Greater temporal regularity of primary care visits was associated with reduced hospitalizations and mortality, even after controlling for continuity of care

Maram Khazen*, Wiessam Abu Ahmad, Faige Spolter, Avivit Golan-Cohen, Eugene Merzon, Ariel Israel, Shlomo Vinker, Adam J. Rose

*Corresponding author for this work

Research output: Contribution to journalArticlepeer-review

Abstract

Background: Previous studies have shown that more temporally regular primary care visits are associated with improved patient outcomes. Objective: To examine the association of temporal regularity (TR) of primary care with hospitalizations and mortality in patients with chronic illnesses. Also, to identify threshold values for TR for predicting outcomes. Design: Retrospective cohort study. Participants: We used data from the electronic health record of a health maintenance organization in Israel to study primary care visits of 70,095 patients age 40 + with one of three chronic conditions (diabetes mellitus, heart failure, chronic obstructive pulmonary disease). Main measures: We calculated TR for each patient during a two-year period (2016–2017), and divided patients into quintiles based on TR. Outcomes (hospitalization, death) were observed in 2018–2019. Covariates included the Bice-Boxerman continuity of care score, demographics, and comorbidities. We used multivariable logistic regression to examine TR’s association with hospitalization and death, controlling for covariates. Key results: Compared to patients receiving the most regular care, patients receiving less regular care had increased odds of hospitalization and mortality, with a dose–response curve observed across quintiles (p for linear trend < 0.001). For example, patients with the least regular care had an adjusted odds ratio of 1.40 for all-cause mortality, compared to patients with the most regular care. Analyses stratified by age, sex, ethnic group, area-level SES, and certain comorbid conditions did not show strong differential associations of TR across groups. Conclusions: We found an association between more temporally regular care in antecedent years and reduced hospitalization and mortality of patients with chronic illness in subsequent years, after controlling for covariates. There was no clear threshold value for temporal regularity; rather, more regular primary care appeared to be better across the entire range of the variable.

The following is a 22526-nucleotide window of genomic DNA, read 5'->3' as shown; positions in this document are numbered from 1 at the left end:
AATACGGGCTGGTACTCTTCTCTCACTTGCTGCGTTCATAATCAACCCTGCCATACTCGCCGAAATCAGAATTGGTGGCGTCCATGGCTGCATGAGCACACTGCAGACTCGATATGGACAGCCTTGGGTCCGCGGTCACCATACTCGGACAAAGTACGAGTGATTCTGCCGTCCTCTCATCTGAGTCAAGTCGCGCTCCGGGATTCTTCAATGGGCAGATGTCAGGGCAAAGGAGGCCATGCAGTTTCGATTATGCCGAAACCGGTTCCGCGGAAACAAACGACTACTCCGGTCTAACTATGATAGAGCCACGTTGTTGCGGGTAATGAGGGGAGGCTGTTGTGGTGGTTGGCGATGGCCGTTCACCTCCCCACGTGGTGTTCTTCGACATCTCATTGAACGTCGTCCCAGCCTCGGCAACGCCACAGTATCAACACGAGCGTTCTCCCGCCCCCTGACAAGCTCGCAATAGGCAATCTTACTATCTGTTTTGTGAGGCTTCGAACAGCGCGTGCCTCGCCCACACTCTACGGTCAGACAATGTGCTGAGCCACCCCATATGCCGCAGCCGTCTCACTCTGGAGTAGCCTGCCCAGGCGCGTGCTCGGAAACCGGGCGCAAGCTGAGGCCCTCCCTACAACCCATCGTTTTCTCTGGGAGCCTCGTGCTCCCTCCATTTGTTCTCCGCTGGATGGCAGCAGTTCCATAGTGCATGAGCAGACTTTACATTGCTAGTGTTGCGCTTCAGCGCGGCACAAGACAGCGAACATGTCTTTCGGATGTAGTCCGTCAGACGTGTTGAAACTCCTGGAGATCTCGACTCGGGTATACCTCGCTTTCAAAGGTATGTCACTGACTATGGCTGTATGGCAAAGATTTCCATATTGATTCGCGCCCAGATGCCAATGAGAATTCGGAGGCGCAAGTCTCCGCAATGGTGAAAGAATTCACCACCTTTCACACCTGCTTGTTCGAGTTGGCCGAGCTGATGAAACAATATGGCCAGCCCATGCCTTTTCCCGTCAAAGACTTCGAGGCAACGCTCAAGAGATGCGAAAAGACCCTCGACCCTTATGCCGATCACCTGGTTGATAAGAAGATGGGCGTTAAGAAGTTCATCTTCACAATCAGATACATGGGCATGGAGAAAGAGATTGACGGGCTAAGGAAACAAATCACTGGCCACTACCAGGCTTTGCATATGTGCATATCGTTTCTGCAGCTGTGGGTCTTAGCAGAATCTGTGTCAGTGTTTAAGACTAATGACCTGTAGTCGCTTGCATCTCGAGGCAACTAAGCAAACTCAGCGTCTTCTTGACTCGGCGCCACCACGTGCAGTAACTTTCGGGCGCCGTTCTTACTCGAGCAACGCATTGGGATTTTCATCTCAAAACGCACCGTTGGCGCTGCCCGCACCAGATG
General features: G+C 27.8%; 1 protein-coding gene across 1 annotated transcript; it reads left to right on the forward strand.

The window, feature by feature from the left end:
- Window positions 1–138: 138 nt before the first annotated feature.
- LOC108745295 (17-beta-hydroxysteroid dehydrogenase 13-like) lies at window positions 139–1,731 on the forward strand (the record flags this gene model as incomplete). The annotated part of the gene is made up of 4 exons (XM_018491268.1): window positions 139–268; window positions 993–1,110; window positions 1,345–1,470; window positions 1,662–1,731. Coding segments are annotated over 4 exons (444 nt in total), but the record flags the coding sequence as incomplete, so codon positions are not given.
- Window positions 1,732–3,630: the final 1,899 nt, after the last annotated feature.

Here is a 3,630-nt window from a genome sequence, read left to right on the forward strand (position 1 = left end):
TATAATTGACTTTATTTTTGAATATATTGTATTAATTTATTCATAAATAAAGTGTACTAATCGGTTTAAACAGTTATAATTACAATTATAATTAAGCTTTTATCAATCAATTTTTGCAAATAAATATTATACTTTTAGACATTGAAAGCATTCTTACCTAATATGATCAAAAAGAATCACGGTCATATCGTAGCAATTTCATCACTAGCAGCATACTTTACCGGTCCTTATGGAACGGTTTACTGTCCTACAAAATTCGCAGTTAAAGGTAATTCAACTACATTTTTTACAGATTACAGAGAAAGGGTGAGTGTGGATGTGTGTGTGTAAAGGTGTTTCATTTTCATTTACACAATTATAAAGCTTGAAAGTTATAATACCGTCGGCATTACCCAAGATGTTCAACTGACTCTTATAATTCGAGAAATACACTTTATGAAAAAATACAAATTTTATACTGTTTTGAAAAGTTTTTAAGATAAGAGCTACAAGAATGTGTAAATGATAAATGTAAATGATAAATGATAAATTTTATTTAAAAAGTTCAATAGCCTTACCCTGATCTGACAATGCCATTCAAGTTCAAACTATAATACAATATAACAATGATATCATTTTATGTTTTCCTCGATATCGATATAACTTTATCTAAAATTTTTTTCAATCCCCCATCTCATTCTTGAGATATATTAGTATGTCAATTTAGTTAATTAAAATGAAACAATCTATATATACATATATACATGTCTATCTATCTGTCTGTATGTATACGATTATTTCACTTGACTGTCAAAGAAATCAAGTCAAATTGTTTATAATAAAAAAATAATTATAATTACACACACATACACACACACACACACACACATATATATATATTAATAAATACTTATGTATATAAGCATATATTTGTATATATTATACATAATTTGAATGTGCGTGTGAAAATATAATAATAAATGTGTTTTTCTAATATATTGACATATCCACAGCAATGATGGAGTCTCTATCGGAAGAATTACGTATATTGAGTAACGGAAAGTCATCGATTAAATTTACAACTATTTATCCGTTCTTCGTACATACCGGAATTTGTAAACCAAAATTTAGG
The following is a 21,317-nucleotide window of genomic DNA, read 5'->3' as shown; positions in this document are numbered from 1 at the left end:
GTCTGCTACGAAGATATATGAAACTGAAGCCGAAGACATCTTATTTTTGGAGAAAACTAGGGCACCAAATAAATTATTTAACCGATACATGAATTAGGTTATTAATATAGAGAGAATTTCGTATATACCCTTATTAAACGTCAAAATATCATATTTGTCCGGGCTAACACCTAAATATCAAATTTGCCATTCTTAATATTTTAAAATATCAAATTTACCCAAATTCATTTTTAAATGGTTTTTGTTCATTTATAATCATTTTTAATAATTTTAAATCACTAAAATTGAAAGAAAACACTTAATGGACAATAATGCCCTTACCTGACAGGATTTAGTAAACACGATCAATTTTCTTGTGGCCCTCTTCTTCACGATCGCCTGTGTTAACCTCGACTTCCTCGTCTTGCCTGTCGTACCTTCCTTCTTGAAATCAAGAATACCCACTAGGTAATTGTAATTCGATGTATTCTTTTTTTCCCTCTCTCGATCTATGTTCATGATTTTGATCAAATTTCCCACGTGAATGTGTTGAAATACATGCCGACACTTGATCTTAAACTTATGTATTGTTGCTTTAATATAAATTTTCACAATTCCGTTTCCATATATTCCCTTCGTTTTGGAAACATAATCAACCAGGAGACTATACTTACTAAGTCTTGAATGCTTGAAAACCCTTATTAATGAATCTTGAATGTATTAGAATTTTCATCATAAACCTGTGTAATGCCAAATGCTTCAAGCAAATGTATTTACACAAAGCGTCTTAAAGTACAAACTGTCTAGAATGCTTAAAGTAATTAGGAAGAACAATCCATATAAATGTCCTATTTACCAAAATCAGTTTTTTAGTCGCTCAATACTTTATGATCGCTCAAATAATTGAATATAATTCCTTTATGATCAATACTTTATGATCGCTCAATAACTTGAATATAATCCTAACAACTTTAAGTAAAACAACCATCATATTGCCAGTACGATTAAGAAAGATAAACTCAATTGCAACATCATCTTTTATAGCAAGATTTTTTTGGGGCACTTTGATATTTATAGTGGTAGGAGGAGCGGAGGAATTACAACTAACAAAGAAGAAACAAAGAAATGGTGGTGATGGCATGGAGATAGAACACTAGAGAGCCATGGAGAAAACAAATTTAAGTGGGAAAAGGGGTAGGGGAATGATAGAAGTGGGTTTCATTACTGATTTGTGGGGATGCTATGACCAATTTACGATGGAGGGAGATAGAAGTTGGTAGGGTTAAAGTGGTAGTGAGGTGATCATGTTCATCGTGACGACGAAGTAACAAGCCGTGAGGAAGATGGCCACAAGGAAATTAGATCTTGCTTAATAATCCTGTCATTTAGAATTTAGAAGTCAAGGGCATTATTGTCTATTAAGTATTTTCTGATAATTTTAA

Original languageEnglish
Article number777
JournalBMC Health Services Research
Volume23
Issue number1
DOIs
StatePublished - Dec 2023

Funding

FundersFunder number
Israel Science Foundation764/21

    Keywords

    • Chronic disease care
    • Outcomes research
    • Primary care
    • Temporal regularity of care

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